But just the challenge to me that I feel like is never acknowledged in the industry, like, when our entry pathway is you have to bring a list of your friends and family and we have a humongous racial wealth gap, like, I don't even understand why our industry is so surprised that it's very difficult to move the needle on racial diversity when our primary pathway is, "Come from whoever your friends and family are who have money," and lo and behold, when communities of color have less wealth, they have weaker friends and weaker "friends and family lists," and then they have more difficulty coming into the industry and surviving and being successful. And then we say like, "We need to recruit more racial diversity" without acknowledging like, unless you're going to magically solve a racial wealth gap, recruiting more advisors of color isn't necessarily going to solve the problem when you always make them start with their friends and family lists.
Emlen: And not only that, when you start with the friends and family, like you're saying, and they don't have the...normally, you know how it goes, AUM is the big focus. And so now we have advisors going out to try to work with families, and the only way they're either paid is to sell someone insurance, which we'll just call it what it is. And so now you have, if you look at it, the disbursement of advisors in the industry is like advisors of color heavily involved in the insurance part of the business because that was the only way that you could get into the business and be successful. Now, after that, then you'll see people that may get into asset management. And then when that happens, typically, you don't get to serve the community of people that look like you because they won't have the assets. And it's...there's no way that you...you can't be successful in that business model without assets. And it's hard to kind of break through that. So I think it's just like, it's just an ongoing thing that continues to be more difficult. So yeah, you're bringing up some very good points.
Michael: It is, to me, a striking thing. And we've actually been working on some research on this on the Kitces platform that we're looking to put out soon. We've talked for a long time in our industry now about how the racial diversity of advisors does not look like the racial diversity of America. But if you actually do the math, the racial diversity of advisors looks almost exactly like the racial diversity of wealth in America. Like, the percentage of advisors who are black is almost exactly the same as the percentage of wealth in black families, like, within a percentage point. And so we really have seemed to have kind of cornered our industry into a direction where, ironically, as we're moving more and more away from product sales and towards other models like assets under management, I think there's a lot of good that comes around that of just being more advice-based and less product-based. But the downside of that is, if you're going to focus in an assets under management model, it really only works if you reach out to clients who have A to M in an AUM model. And when wealth is not well-diversified, you don't end out with a lot of opportunities to make that model work.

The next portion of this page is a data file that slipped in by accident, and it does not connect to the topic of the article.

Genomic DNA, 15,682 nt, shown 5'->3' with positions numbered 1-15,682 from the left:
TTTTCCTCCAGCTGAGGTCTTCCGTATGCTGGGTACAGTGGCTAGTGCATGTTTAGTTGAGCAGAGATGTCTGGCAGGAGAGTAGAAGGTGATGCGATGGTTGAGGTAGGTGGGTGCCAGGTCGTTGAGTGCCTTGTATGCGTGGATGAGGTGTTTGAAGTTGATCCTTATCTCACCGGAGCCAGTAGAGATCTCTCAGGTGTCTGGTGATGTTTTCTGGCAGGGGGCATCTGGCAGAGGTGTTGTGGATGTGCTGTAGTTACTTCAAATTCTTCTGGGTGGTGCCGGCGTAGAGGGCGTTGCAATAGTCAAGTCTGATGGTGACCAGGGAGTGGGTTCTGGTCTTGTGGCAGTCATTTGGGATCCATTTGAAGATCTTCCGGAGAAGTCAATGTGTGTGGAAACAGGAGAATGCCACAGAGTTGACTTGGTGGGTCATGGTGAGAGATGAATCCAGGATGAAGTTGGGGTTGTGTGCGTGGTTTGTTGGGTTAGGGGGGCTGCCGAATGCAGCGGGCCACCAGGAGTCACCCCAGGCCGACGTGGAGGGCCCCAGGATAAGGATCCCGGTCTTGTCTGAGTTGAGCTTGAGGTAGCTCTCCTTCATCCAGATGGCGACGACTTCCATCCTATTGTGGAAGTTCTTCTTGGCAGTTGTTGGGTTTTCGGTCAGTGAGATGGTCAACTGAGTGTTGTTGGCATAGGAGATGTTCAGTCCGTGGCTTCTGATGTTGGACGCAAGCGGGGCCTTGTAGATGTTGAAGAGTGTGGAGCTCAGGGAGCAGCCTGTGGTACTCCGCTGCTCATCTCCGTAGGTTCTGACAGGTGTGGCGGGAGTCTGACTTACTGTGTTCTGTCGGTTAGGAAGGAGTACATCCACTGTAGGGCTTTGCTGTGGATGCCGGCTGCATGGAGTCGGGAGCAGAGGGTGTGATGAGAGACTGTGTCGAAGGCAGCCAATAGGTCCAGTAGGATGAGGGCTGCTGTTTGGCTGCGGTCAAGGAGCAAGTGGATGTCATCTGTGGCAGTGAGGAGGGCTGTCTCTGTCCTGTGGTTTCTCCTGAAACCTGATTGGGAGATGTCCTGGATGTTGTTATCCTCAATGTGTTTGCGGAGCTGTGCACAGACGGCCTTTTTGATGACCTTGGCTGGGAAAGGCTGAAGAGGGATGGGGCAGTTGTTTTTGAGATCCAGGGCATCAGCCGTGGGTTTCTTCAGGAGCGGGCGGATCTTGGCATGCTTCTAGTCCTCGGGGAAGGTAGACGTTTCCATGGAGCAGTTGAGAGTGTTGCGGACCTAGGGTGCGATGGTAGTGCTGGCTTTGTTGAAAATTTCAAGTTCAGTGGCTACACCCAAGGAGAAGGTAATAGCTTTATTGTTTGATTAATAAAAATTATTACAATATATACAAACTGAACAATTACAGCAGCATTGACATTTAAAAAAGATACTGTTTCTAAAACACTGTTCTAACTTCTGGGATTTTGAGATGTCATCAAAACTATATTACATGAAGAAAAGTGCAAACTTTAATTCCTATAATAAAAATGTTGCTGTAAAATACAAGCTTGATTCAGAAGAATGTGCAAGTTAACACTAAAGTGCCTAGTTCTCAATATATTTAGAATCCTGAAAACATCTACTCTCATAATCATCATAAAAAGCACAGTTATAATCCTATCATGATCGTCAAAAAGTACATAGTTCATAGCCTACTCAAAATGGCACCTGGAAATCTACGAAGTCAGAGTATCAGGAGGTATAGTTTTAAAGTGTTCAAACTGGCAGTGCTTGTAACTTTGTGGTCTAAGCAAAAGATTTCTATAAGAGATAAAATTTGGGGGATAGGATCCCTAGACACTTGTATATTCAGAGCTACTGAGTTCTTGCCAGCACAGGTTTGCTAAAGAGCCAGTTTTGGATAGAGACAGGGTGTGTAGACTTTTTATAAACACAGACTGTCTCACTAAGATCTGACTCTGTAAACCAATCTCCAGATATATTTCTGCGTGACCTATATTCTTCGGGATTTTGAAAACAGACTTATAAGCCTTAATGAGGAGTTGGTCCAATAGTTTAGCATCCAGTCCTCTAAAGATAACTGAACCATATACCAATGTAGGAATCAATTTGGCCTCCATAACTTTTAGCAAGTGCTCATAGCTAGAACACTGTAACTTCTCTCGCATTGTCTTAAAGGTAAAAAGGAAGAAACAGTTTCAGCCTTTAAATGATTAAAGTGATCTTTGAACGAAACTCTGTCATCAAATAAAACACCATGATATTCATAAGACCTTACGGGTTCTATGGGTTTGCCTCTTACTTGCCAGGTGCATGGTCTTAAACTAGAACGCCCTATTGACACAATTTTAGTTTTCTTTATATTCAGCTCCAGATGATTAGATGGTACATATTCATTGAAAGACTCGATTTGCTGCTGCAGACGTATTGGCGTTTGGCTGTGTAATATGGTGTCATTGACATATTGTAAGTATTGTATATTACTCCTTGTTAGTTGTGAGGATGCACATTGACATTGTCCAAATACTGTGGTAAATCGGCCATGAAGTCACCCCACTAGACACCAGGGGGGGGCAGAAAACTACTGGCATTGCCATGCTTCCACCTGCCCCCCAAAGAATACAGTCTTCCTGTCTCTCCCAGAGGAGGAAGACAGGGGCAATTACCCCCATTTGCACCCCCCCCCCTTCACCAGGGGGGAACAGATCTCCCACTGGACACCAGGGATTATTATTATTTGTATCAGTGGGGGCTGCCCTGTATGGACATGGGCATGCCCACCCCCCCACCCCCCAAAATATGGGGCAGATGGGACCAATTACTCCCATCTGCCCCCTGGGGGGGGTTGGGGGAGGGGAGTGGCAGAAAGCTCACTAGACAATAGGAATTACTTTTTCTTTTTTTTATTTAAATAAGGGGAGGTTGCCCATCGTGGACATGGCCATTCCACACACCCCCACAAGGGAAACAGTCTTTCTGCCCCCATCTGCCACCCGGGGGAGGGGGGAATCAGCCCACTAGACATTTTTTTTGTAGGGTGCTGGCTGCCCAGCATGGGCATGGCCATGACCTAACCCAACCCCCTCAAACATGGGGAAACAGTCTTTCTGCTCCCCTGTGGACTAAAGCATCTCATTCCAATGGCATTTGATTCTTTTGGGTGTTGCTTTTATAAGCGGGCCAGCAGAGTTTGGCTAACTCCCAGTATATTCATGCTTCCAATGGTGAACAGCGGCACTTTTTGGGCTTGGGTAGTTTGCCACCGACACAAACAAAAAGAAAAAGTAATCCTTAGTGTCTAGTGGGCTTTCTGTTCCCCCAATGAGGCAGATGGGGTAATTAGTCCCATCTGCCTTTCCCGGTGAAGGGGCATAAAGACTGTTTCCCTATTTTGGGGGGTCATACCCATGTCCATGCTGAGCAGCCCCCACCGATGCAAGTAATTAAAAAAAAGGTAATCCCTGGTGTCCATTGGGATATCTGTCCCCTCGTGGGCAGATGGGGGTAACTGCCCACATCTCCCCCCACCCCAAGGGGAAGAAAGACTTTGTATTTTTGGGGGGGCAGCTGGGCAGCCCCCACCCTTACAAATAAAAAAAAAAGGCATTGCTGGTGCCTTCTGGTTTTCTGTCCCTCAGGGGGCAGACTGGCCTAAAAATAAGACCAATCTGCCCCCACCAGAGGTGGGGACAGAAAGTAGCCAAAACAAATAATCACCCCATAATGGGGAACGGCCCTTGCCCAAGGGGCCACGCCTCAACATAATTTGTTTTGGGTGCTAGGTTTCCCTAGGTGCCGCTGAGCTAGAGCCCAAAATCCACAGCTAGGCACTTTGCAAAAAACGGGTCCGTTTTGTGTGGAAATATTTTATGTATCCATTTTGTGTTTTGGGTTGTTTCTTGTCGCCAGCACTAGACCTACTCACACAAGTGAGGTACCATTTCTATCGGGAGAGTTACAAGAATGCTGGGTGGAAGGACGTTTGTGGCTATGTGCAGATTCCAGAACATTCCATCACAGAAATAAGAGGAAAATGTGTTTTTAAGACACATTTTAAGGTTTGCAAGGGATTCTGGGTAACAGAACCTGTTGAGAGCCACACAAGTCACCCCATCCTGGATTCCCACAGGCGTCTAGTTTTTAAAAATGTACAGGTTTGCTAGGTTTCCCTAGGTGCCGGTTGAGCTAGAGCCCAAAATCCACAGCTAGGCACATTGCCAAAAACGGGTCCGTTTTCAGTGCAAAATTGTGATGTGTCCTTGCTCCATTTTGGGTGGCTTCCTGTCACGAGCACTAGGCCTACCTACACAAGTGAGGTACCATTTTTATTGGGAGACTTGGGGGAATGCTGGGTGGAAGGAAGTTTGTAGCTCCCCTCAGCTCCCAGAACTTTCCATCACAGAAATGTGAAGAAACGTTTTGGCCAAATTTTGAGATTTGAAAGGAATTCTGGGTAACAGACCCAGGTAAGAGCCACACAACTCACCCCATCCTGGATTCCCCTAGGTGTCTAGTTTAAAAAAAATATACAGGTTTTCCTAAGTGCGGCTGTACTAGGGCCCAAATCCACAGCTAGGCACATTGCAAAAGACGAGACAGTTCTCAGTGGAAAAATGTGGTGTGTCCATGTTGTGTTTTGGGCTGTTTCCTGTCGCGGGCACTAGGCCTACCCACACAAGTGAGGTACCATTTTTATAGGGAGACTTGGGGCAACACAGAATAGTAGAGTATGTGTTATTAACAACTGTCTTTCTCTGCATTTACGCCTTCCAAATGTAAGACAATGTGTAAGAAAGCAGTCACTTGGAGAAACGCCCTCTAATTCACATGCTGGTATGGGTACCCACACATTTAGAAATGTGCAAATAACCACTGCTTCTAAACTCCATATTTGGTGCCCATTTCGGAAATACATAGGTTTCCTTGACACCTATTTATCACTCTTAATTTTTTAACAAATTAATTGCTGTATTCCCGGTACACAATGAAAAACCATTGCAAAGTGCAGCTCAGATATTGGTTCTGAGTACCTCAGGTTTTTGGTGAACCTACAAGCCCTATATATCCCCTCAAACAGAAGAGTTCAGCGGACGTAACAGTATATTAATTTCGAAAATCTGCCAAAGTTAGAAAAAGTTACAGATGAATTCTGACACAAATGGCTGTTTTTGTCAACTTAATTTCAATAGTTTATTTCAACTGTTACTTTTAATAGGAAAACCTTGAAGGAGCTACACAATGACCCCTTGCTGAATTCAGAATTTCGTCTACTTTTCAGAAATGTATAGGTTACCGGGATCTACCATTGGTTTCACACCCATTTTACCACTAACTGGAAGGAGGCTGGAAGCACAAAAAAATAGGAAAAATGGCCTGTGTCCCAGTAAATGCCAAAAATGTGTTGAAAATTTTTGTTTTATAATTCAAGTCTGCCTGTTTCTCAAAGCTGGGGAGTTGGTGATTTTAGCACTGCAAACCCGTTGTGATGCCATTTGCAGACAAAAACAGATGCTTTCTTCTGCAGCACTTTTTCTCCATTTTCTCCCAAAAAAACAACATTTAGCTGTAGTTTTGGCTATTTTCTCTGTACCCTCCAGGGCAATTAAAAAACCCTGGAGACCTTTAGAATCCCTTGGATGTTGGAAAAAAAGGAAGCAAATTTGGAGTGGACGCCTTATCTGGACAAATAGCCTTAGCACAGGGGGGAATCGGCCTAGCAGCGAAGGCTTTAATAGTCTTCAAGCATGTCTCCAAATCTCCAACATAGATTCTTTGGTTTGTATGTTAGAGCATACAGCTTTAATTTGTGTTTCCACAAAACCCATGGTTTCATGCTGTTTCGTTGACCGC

So as you look at this as an advisor who has said like, "I want to try to serve communities of color," like, how are you thinking about this? How are you approaching this? Are you trying to do a different kind of model? Are you simply going to focus and say like, "I'm going to serve the people that I can serve, at least members of the community of color who do have some wealth, and I can fit this model too?" How are you approaching this as you've I know have said, like, "I want to serve communities of color as my business?"